Thomas: Yeah, and that’s what works for me. You don’t have to wake up super early, but I find that if I don’t, that it’s bad.
Gabby: And you have your ritual, and so you start small and then you get into bigger things later in the day?
Gabby: That’s how you (kind of) induce momentum?
Thomas: Yeah, that’s, that’s what works for me.
Gabby: Yeah, I know, I think that makes a lot of sense.
Thomas: So, the (uh), the, the second tip, I guess I could give… Gabby: Yeah.
Thomas: …is to do mini-missions.
Gabby: Ooh, okay.
Thomas: Or to just use (like) the mission basis for learning something. And this has gone over in Benny Lewis’ new book, Fluent in 3 Months.
Thomas: It talks about doing mini-missions when you’re doing a language-learning mission. So say you’re learning Japanese and you notice that your lack of grammar skills is (sort of) holding you back in, (you know), your overall study. Well, you’ve got your, (you know), your dailies. Maybe I’m going to practice certain kanji daily. Maybe I’m going to have a Skype conversation with somebody every day.
Thomas: But if you’re like, ‘Okay, my grammar’s bad. I’m gonna (going to) go on a mini-mission where I’m gonna (going to) focus on a huge amount of time to set a goal with grammar and get to that goal in a very short amount of time.’
Thomas: (Um), blocking off long periods of focused-time for work…
Thomas: …translates to incredible, (uh), results.
Lindsay: Oh, I like that.
Thomas: So, instead of trying to do a lot of things at once, focusing on one thing and doing (like) a mini-mission can really help language learning or with just, (like), anything else. For me it’s writing. I have to sit down, (like), give myself three or four hours to write, or really get peace.
Lindsay: Oh, I like that, but they’re really a refreshing way to approach it I think.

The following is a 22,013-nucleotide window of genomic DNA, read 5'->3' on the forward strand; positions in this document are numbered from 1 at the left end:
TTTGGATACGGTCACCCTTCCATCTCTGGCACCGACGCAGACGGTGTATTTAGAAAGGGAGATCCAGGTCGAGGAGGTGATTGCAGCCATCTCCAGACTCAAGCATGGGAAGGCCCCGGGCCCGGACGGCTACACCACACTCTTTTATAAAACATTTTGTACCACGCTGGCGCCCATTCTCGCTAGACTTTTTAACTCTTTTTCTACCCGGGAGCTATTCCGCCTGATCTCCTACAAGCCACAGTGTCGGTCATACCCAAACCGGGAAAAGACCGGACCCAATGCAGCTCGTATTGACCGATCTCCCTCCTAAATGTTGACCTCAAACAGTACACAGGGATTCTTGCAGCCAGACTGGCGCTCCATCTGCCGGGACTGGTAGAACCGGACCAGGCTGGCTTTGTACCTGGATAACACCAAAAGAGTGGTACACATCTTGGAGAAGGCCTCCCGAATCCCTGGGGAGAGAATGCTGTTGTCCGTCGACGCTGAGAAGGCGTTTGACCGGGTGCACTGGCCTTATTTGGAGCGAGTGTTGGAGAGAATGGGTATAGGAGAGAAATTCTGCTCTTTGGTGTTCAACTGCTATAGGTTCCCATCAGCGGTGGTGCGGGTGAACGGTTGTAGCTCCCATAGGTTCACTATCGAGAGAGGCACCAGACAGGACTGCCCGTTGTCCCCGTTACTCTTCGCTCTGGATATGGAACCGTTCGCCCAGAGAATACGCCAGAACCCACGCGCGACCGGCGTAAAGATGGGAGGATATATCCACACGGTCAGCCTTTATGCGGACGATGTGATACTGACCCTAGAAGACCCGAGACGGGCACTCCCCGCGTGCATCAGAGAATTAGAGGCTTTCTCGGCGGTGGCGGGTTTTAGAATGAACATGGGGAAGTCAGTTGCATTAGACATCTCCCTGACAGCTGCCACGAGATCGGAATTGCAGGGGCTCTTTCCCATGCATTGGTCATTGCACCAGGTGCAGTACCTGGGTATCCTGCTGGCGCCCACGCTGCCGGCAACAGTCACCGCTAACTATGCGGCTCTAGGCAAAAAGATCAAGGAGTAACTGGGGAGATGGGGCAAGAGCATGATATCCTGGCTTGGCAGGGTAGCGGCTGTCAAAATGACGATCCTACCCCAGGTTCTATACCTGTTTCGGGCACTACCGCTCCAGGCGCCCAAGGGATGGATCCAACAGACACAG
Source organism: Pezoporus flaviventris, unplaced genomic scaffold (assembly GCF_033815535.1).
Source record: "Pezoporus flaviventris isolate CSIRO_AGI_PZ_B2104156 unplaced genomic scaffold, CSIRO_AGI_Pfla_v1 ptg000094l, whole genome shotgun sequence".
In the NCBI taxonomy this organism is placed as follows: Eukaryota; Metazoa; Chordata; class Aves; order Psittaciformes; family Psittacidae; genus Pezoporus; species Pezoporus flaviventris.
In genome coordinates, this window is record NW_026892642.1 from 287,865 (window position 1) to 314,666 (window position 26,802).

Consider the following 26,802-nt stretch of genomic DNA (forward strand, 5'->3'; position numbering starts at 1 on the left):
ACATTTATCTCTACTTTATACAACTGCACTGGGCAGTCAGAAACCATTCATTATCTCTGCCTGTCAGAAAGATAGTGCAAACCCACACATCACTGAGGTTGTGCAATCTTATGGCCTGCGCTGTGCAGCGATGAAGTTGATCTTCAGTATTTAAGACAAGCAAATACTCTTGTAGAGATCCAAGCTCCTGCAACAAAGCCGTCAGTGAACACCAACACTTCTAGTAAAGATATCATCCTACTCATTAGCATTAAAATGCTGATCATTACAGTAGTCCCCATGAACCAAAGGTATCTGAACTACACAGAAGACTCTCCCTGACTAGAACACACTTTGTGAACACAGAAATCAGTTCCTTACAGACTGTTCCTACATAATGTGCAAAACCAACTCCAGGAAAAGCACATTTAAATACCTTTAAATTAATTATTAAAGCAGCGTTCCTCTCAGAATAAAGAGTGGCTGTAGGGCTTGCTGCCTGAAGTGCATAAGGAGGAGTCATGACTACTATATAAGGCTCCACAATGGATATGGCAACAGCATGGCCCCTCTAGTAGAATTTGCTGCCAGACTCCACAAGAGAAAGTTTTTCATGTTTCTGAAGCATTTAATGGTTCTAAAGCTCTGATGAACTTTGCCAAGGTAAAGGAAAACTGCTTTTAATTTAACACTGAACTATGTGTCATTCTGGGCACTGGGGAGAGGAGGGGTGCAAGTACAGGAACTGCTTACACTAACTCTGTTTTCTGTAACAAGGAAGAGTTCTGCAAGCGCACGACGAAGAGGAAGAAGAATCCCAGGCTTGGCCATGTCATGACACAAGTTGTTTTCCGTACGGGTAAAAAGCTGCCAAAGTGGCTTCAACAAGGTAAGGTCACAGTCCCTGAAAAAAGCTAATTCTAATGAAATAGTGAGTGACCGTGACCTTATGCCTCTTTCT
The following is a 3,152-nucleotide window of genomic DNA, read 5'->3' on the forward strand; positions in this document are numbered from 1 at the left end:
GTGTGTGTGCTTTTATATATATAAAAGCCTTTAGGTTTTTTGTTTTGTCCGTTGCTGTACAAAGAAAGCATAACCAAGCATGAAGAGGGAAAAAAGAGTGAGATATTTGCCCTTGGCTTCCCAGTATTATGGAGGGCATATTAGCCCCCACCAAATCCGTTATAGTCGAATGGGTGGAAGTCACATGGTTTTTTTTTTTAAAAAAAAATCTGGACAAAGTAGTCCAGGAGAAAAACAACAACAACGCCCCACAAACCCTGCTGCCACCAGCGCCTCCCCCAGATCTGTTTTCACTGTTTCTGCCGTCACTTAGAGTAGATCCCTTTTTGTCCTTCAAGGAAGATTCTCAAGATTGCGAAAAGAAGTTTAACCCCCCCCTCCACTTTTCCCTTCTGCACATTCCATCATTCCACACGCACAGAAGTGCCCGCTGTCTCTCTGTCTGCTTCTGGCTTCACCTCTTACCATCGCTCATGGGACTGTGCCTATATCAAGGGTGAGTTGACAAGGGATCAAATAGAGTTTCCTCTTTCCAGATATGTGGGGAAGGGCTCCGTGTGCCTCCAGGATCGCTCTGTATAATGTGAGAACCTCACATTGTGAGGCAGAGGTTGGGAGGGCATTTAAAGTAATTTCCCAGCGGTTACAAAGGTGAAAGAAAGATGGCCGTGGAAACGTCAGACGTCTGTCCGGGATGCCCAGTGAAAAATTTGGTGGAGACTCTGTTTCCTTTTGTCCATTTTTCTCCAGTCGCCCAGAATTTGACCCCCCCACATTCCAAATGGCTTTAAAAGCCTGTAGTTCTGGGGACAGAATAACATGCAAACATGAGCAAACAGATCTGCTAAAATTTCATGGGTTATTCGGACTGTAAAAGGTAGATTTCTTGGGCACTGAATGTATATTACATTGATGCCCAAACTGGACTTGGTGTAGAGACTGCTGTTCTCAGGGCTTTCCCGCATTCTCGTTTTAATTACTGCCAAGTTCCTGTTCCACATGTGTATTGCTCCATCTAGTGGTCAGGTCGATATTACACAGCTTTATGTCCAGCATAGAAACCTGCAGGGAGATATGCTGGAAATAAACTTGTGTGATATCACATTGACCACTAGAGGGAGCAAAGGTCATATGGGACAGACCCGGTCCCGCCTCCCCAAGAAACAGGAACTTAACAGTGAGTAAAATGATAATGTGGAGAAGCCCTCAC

Lindsay: A very intensive period of focusing. (Um).
Gabby: Yeah, because sometimes, (you know), we tell our learners just take 15 minutes a day to, to keep studying English and do a little bit every day, but I think that every once in a while, you really need to do this thing you’re calling a mini-mission…
Gabby: …and block off a more focused time where you can just focus on what you want to learn. I, I think that’s great, and, and (I mean), you said a long period of time, but it sounds like it doesn’t have to be 72 hours, it could be three or four hours, right?
Thomas: Oh, yeah. Definitely. Just, (uh), figure out and, and to a goal that you want and then however long it takes you, (like) challenge yourself to reach that end, and make it manageable. (You know), it could be done in a day, it could be done in a week, but then you could find your mini-mission as I’m gonna (going to) learn this and I really want to achieve it in this amount of time.
Gabby: Okay, and so it’s about the goal and not…
Thomas: I think so.
Gabby: Yeah, (I mean), you give yourself a deadline, but it’s not, it’s not only like, “I’ll study English for two hours,” (like), that’s not the goal in and of itself.
Lindsay: Right, the doing.
Lindsay: Again, it’s…
Thomas: And I think that, that wouldn’t be a very good goal because studying English isn’t very specific.
Thomas: So there, (you know), you can, you can break studying English down to many different components.
Gabby: Oh, yeah.
Thomas: So you could say, ‘Okay, I’m going to learn, (uh), past tense grammar,’…
Thomas: …or something.
Thomas: Or, ‘I’m gonna (going to) go have a conversation and talk about x, y, or z.’
Gabby: Yeah, so if past tense grammar takes you two hours, or four hours, or eight hours, it’s not really about the time right, it’s about the goal.
Gabby: Cool, cool.
Lindsay: I like that. That’s so refreshing ‘cause (because) we’re so scattered these days with all the resources online, and we wanna (want to) just – in a superficial manner bounce from thing to thing, but…
Lindsay: …I love the idea of going deep into something. It’s so – I don’t know. It’s such a relief.
Gabby: Right. Right. That’s great.
Thomas: Me too, yeah.
Gabby: How ‘bout (about) one more tip?
Thomas: Yeah, so, (uh), the last tip that I have is, (um), figuring out and increasing your motivation using something called the procrastination equation.